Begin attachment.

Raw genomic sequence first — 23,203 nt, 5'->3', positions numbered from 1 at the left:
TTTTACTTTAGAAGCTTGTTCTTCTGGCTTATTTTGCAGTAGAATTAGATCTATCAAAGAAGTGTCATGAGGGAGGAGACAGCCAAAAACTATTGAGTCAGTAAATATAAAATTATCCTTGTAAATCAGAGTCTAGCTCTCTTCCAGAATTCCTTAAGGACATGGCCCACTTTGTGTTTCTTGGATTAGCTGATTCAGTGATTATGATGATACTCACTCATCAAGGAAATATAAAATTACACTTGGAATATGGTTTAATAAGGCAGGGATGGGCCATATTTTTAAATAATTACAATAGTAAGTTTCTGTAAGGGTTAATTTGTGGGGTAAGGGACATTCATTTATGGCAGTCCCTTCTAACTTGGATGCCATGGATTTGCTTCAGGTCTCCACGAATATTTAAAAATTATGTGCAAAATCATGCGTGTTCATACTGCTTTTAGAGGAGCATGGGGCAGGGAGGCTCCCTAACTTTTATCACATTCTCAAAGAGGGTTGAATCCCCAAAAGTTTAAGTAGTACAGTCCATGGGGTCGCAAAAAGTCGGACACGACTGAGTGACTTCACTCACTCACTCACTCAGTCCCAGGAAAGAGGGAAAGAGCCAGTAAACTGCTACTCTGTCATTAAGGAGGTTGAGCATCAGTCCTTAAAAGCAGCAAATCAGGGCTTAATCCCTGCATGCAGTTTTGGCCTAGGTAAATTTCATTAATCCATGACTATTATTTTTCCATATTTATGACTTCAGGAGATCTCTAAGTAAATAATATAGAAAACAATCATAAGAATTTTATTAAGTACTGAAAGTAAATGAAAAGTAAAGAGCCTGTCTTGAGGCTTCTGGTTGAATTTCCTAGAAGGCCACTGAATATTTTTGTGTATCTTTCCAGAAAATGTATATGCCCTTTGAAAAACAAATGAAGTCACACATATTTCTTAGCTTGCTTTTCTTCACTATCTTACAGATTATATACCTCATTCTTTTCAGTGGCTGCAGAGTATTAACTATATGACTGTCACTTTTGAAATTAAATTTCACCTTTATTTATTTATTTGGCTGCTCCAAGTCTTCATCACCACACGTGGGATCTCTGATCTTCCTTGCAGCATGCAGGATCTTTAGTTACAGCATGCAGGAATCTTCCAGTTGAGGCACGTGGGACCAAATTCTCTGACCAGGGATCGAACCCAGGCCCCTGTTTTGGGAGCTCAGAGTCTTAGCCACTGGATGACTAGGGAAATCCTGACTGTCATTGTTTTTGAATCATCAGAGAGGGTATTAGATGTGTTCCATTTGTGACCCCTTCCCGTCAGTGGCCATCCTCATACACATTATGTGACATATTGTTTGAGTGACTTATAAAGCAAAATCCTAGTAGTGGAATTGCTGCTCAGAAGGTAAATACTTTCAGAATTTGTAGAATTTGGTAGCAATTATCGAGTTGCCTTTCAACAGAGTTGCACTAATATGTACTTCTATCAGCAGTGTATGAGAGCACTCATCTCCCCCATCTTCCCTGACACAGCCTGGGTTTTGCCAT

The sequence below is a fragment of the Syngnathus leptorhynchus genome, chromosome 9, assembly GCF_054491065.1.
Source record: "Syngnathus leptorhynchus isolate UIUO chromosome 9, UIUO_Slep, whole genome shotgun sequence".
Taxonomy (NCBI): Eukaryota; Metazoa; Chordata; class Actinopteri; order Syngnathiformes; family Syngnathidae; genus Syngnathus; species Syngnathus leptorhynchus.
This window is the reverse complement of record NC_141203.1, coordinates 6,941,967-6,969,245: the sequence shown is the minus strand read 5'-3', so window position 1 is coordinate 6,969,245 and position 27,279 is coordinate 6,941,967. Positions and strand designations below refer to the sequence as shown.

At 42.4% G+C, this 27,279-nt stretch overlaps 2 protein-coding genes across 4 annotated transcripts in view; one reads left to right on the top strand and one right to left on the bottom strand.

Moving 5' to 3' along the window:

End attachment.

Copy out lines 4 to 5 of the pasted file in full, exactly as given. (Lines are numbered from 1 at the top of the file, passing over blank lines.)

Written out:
Source record: "Syngnathus leptorhynchus isolate UIUO chromosome 9, UIUO_Slep, whole genome shotgun sequence".
Taxonomy (NCBI): Eukaryota; Metazoa; Chordata; class Actinopteri; order Syngnathiformes; family Syngnathidae; genus Syngnathus; species Syngnathus leptorhynchus.